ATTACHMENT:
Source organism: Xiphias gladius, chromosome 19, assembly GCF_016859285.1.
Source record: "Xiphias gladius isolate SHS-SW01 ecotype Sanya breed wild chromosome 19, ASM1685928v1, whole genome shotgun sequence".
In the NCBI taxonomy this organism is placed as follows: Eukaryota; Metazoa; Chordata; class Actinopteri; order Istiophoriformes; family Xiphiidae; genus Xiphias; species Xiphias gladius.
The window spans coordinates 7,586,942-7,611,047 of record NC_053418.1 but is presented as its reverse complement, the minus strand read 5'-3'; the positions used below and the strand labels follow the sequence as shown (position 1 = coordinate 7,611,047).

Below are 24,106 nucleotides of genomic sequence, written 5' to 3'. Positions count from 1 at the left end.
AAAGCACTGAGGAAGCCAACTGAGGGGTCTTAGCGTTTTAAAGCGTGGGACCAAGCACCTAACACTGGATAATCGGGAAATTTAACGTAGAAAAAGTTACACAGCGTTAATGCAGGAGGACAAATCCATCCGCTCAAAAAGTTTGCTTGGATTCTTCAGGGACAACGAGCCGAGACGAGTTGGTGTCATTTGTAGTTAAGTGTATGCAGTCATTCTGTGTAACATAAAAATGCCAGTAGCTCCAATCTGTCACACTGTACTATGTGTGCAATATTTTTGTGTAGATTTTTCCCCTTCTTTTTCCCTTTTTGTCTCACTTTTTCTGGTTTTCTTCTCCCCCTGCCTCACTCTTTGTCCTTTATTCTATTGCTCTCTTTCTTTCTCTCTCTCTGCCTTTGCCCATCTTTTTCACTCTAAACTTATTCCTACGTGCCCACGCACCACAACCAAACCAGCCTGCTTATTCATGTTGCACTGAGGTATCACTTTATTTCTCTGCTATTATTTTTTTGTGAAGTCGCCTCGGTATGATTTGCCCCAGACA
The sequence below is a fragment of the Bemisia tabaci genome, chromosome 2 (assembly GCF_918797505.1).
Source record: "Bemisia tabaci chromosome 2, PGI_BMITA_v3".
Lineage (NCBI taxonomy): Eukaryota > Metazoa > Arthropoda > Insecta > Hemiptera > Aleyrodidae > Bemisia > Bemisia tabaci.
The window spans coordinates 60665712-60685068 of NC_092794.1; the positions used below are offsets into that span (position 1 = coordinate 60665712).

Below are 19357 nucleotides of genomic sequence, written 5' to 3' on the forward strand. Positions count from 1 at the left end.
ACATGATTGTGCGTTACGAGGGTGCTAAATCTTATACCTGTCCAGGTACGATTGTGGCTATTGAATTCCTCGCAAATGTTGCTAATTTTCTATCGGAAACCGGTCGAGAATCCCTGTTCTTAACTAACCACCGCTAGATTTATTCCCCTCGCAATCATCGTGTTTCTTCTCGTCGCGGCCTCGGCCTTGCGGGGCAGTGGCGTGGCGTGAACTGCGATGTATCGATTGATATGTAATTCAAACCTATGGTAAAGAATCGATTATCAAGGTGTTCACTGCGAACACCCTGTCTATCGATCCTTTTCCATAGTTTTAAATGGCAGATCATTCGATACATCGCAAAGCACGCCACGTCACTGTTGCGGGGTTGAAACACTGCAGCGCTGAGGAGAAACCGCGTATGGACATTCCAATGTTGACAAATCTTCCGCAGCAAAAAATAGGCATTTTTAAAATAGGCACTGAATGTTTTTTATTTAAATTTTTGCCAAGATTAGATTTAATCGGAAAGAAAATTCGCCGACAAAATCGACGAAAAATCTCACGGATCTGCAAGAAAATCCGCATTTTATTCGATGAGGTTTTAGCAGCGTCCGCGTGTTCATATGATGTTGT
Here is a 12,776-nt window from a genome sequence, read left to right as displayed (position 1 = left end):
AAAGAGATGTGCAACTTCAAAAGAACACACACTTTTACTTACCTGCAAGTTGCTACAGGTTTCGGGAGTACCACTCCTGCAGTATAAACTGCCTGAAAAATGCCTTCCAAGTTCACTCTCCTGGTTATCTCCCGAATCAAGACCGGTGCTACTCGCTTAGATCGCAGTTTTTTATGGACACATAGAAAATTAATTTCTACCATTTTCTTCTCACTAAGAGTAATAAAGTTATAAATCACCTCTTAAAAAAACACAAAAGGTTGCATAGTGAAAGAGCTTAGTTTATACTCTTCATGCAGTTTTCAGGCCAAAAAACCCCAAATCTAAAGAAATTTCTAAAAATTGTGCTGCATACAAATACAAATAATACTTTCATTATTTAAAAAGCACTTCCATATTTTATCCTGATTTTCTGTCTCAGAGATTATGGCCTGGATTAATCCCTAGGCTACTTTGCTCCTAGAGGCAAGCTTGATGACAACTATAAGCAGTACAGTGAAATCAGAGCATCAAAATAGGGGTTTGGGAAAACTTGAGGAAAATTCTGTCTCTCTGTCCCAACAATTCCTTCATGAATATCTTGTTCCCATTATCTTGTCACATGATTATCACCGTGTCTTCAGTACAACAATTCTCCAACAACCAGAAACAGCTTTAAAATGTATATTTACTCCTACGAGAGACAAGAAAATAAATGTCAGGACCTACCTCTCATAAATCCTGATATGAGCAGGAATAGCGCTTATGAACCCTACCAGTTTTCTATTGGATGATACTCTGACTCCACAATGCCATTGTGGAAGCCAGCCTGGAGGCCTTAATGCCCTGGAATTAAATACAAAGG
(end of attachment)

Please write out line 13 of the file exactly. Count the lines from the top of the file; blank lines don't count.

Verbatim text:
Here is a 12,776-nt window from a genome sequence, read left to right as displayed (position 1 = left end):